One of my favourite books is Wolfgang Kohler’s The Mentality of Apes. I haven’t actually read more than a couple of paragraphs at a time because the contents are of less significance to me than the cover. It is an old paperback with the characteristic turquoise cover that all Pelican books had, and the simplicity of the cover design allows the title to stand out clearly. I take it with me to meetings that I don’t want to go to and place it, obtrusively, on the table, title up.
Another favourite is Krupskaya on Soviet Librarianship which I carry around the library, clasping it to my chest, title outwards, when I’m feeling particularly aggrieved. A useful alternative to The Mentality of Apes but for meetings which threaten to be boring rather than irritating, is The History of Wallpaper, which I like to think is the literary equivalent of watching paint dry.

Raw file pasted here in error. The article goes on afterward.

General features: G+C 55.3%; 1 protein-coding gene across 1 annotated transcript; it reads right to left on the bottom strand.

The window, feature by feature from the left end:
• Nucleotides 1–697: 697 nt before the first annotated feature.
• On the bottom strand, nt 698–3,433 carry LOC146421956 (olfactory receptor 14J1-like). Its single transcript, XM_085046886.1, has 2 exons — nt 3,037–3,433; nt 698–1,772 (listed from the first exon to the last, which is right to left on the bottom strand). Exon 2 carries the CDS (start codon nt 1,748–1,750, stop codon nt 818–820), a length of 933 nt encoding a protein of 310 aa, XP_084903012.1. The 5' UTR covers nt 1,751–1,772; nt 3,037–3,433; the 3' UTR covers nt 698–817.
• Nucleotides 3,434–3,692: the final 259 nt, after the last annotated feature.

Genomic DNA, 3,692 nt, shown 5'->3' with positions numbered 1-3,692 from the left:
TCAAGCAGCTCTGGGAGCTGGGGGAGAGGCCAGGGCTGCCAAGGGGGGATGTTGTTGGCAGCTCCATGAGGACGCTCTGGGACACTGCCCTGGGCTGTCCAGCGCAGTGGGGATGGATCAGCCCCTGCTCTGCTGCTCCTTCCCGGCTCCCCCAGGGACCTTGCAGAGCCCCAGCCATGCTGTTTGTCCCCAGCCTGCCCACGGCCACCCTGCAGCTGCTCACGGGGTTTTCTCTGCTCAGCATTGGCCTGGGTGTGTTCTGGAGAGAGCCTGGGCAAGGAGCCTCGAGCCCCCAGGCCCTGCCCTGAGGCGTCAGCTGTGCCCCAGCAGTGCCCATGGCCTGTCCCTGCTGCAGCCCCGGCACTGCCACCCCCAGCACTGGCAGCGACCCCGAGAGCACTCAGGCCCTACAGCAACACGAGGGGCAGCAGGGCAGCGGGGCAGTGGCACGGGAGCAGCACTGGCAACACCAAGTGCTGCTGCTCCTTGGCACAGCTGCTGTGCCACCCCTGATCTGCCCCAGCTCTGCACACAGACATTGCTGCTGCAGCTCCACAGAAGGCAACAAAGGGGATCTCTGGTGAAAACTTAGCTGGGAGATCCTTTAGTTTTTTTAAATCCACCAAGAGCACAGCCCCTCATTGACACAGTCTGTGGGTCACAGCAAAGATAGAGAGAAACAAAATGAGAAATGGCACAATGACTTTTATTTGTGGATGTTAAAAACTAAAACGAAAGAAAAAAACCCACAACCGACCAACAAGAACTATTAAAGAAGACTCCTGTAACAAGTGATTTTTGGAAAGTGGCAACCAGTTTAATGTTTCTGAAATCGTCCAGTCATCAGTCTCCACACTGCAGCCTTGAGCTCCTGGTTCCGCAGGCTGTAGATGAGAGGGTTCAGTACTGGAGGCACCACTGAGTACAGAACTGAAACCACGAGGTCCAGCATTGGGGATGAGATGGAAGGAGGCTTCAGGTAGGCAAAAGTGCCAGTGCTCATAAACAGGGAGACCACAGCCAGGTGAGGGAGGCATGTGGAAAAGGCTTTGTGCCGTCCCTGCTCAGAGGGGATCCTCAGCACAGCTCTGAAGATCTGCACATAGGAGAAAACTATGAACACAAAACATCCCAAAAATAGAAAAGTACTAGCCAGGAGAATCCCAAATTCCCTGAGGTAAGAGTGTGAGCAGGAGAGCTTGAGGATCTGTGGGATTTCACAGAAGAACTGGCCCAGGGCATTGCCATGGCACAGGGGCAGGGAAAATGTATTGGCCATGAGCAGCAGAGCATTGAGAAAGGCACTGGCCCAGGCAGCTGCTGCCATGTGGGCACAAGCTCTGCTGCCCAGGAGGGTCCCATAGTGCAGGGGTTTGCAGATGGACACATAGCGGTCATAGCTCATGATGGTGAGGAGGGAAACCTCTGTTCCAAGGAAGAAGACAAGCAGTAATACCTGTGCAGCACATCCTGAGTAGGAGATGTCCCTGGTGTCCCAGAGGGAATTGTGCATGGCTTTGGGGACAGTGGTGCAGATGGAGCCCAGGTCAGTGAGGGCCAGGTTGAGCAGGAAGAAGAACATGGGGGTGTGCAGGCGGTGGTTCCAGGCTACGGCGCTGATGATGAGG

I realize that this use of books might be seen as reflecting the corny lists that are published every year, usually around the time of the Frankfurt Book Fair, of books with titles so dull or peculiar that it is assumed only extreme nerds would wish to buy them: Extraordinary Rendition: Some Do’s and Don’ts; Oxyacetylene and Its Derivatives; and so on. I don’t find these lists particularly amusing as I cannot see anything much wrong with narrow specialization or expertise, though I know that in the new dawn of inclusiveness they are somewhat unfashionable approaches to life. I suppose I am taking the concept slightly further by trying to locate the right book for the right moment, a title that I can flourish and which will make a statement. And it involves actually acquiring the volumes.
Sadly, the best source of statement books has vanished. The British Library used to run a system called Booknet through which works discarded from public libraries were listed for sale in monthly bulletins. Before the closure of B
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